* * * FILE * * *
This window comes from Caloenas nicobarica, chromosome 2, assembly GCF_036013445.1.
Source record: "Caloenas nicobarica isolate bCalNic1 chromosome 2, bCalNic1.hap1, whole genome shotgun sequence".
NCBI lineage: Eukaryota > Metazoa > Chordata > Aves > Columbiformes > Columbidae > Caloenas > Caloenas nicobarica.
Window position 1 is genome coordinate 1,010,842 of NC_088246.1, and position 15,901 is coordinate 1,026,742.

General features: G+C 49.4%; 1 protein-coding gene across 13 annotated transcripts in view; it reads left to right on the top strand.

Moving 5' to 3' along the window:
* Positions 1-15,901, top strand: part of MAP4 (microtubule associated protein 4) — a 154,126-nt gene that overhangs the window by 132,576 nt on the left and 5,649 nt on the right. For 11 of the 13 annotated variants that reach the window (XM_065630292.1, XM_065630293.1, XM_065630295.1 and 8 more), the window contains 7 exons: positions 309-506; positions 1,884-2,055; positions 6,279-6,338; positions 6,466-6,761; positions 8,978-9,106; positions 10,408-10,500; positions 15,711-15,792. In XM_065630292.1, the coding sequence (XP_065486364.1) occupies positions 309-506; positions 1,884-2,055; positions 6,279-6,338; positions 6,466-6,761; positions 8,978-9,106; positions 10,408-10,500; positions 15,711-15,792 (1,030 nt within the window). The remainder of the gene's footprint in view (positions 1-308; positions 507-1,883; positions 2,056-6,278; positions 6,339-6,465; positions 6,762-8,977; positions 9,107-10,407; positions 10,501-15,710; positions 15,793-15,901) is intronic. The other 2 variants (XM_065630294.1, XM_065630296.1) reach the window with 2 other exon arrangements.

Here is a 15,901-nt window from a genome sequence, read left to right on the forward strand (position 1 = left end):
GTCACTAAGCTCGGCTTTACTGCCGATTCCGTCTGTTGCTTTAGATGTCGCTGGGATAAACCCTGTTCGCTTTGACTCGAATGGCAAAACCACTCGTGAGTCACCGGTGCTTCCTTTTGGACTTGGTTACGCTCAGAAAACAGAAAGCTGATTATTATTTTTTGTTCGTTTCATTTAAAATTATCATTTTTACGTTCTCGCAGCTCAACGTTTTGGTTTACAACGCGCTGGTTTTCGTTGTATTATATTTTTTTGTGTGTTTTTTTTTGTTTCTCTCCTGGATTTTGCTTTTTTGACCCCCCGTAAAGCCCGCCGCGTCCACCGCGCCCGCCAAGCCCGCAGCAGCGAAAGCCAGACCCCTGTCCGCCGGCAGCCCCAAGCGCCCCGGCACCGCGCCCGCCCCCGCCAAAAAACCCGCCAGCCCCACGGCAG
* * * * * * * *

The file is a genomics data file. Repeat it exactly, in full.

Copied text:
This window comes from Caloenas nicobarica, chromosome 2, assembly GCF_036013445.1.
Source record: "Caloenas nicobarica isolate bCalNic1 chromosome 2, bCalNic1.hap1, whole genome shotgun sequence".
NCBI lineage: Eukaryota > Metazoa > Chordata > Aves > Columbiformes > Columbidae > Caloenas > Caloenas nicobarica.
Window position 1 is genome coordinate 1,010,842 of NC_088246.1, and position 15,901 is coordinate 1,026,742.

General features: G+C 49.4%; 1 protein-coding gene across 13 annotated transcripts in view; it reads left to right on the top strand.

Moving 5' to 3' along the window:
* Positions 1-15,901, top strand: part of MAP4 (microtubule associated protein 4) — a 154,126-nt gene that overhangs the window by 132,576 nt on the left and 5,649 nt on the right. For 11 of the 13 annotated variants that reach the window (XM_065630292.1, XM_065630293.1, XM_065630295.1 and 8 more), the window contains 7 exons: positions 309-506; positions 1,884-2,055; positions 6,279-6,338; positions 6,466-6,761; positions 8,978-9,106; positions 10,408-10,500; positions 15,711-15,792. In XM_065630292.1, the coding sequence (XP_065486364.1) occupies positions 309-506; positions 1,884-2,055; positions 6,279-6,338; positions 6,466-6,761; positions 8,978-9,106; positions 10,408-10,500; positions 15,711-15,792 (1,030 nt within the window). The remainder of the gene's footprint in view (positions 1-308; positions 507-1,883; positions 2,056-6,278; positions 6,339-6,465; positions 6,762-8,977; positions 9,107-10,407; positions 10,501-15,710; positions 15,793-15,901) is intronic. The other 2 variants (XM_065630294.1, XM_065630296.1) reach the window with 2 other exon arrangements.

Here is a 15,901-nt window from a genome sequence, read left to right on the forward strand (position 1 = left end):
GTCACTAAGCTCGGCTTTACTGCCGATTCCGTCTGTTGCTTTAGATGTCGCTGGGATAAACCCTGTTCGCTTTGACTCGAATGGCAAAACCACTCGTGAGTCACCGGTGCTTCCTTTTGGACTTGGTTACGCTCAGAAAACAGAAAGCTGATTATTATTTTTTGTTCGTTTCATTTAAAATTATCATTTTTACGTTCTCGCAGCTCAACGTTTTGGTTTACAACGCGCTGGTTTTCGTTGTATTATATTTTTTTGTGTGTTTTTTTTTGTTTCTCTCCTGGATTTTGCTTTTTTGACCCCCCGTAAAGCCCGCCGCGTCCACCGCGCCCGCCAAGCCCGCAGCAGCGAAAGCCAGACCCCTGTCCGCCGGCAGCCCCAAGCGCCCCGGCACCGCGCCCGCCCCCGCCAAAAAACCCGCCAGCCCCACGGCAG